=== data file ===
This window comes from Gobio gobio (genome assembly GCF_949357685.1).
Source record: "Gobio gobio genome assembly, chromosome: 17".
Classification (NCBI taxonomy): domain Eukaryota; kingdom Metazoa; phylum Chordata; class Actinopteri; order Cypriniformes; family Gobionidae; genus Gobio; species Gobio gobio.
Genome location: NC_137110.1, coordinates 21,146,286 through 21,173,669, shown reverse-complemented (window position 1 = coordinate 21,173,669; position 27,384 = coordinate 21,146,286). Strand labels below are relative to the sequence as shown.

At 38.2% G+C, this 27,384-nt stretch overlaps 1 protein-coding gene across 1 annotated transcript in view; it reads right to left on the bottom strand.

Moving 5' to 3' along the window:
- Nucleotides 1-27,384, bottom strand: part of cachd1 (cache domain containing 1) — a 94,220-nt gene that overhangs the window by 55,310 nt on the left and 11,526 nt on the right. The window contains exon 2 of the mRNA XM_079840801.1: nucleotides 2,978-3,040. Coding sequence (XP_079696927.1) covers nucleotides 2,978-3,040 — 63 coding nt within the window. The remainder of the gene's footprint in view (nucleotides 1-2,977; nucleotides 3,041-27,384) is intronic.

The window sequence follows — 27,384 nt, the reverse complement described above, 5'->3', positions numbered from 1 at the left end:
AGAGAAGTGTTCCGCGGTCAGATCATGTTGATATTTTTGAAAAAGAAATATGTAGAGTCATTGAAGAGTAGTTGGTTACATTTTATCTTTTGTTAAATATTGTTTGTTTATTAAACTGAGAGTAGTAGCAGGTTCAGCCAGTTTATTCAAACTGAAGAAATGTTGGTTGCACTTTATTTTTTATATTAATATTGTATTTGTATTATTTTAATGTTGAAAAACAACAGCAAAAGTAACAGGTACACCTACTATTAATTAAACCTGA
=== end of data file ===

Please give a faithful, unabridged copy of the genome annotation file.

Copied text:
This window comes from Gobio gobio (genome assembly GCF_949357685.1).
Source record: "Gobio gobio genome assembly, chromosome: 17".
Classification (NCBI taxonomy): domain Eukaryota; kingdom Metazoa; phylum Chordata; class Actinopteri; order Cypriniformes; family Gobionidae; genus Gobio; species Gobio gobio.
Genome location: NC_137110.1, coordinates 21,146,286 through 21,173,669, shown reverse-complemented (window position 1 = coordinate 21,173,669; position 27,384 = coordinate 21,146,286). Strand labels below are relative to the sequence as shown.

At 38.2% G+C, this 27,384-nt stretch overlaps 1 protein-coding gene across 1 annotated transcript in view; it reads right to left on the bottom strand.

Moving 5' to 3' along the window:
- Nucleotides 1-27,384, bottom strand: part of cachd1 (cache domain containing 1) — a 94,220-nt gene that overhangs the window by 55,310 nt on the left and 11,526 nt on the right. The window contains exon 2 of the mRNA XM_079840801.1: nucleotides 2,978-3,040. Coding sequence (XP_079696927.1) covers nucleotides 2,978-3,040 — 63 coding nt within the window. The remainder of the gene's footprint in view (nucleotides 1-2,977; nucleotides 3,041-27,384) is intronic.

The window sequence follows — 27,384 nt, the reverse complement described above, 5'->3', positions numbered from 1 at the left end:
AGAGAAGTGTTCCGCGGTCAGATCATGTTGATATTTTTGAAAAAGAAATATGTAGAGTCATTGAAGAGTAGTTGGTTACATTTTATCTTTTGTTAAATATTGTTTGTTTATTAAACTGAGAGTAGTAGCAGGTTCAGCCAGTTTATTCAAACTGAAGAAATGTTGGTTGCACTTTATTTTTTATATTAATATTGTATTTGTATTATTTTAATGTTGAAAAACAACAGCAAAAGTAACAGGTACACCTACTATTAATTAAACCTGA